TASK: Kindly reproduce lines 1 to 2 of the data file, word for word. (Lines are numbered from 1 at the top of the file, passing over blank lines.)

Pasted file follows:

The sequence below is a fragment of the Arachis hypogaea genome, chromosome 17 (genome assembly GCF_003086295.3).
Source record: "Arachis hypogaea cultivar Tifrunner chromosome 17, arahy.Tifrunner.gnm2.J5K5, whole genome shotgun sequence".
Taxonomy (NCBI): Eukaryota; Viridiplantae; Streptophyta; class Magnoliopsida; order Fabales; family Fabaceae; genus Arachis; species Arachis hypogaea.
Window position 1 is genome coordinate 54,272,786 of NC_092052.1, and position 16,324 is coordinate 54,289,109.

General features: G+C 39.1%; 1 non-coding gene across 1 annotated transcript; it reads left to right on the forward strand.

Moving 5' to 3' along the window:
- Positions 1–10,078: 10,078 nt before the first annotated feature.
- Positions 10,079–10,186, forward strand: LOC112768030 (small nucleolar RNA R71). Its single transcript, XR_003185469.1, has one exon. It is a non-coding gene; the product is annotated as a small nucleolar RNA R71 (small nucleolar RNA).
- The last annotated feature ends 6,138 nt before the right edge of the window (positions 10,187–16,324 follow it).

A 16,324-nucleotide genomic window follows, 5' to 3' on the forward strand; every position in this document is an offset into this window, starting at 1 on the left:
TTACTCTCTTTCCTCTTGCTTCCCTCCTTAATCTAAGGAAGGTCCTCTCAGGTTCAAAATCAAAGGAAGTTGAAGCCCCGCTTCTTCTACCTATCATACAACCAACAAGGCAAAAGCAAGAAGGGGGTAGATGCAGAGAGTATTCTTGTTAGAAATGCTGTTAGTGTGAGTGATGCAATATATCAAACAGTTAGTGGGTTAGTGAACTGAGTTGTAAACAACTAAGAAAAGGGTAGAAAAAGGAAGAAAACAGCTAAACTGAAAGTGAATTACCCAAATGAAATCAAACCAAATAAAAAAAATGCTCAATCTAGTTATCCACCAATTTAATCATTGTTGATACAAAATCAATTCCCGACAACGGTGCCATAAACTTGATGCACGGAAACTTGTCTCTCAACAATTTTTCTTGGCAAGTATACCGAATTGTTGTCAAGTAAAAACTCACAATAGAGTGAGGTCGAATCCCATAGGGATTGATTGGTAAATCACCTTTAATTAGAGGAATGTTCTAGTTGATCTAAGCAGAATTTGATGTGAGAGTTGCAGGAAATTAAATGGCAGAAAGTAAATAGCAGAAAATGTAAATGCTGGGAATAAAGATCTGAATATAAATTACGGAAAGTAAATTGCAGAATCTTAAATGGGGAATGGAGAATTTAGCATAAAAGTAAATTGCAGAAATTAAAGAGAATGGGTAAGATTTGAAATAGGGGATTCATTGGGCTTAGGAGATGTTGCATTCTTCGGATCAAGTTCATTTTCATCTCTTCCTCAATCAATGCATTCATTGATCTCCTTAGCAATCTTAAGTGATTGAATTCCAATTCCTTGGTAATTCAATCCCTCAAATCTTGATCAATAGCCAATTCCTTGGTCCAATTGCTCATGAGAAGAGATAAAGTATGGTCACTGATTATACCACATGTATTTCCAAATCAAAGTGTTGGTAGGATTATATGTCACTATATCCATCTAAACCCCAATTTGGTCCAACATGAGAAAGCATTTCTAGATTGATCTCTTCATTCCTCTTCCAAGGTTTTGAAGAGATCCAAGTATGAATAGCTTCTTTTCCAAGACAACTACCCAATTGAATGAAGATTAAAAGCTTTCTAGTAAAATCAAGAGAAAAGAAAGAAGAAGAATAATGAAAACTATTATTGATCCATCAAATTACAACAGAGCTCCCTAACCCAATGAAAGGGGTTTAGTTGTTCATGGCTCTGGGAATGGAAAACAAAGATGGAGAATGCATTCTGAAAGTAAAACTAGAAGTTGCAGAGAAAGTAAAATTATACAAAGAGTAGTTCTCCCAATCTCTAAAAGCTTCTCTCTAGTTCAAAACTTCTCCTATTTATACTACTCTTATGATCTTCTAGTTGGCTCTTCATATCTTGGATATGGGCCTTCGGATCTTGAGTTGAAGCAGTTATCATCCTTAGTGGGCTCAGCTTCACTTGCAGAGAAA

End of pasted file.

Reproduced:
The sequence below is a fragment of the Arachis hypogaea genome, chromosome 17 (genome assembly GCF_003086295.3).
Source record: "Arachis hypogaea cultivar Tifrunner chromosome 17, arahy.Tifrunner.gnm2.J5K5, whole genome shotgun sequence".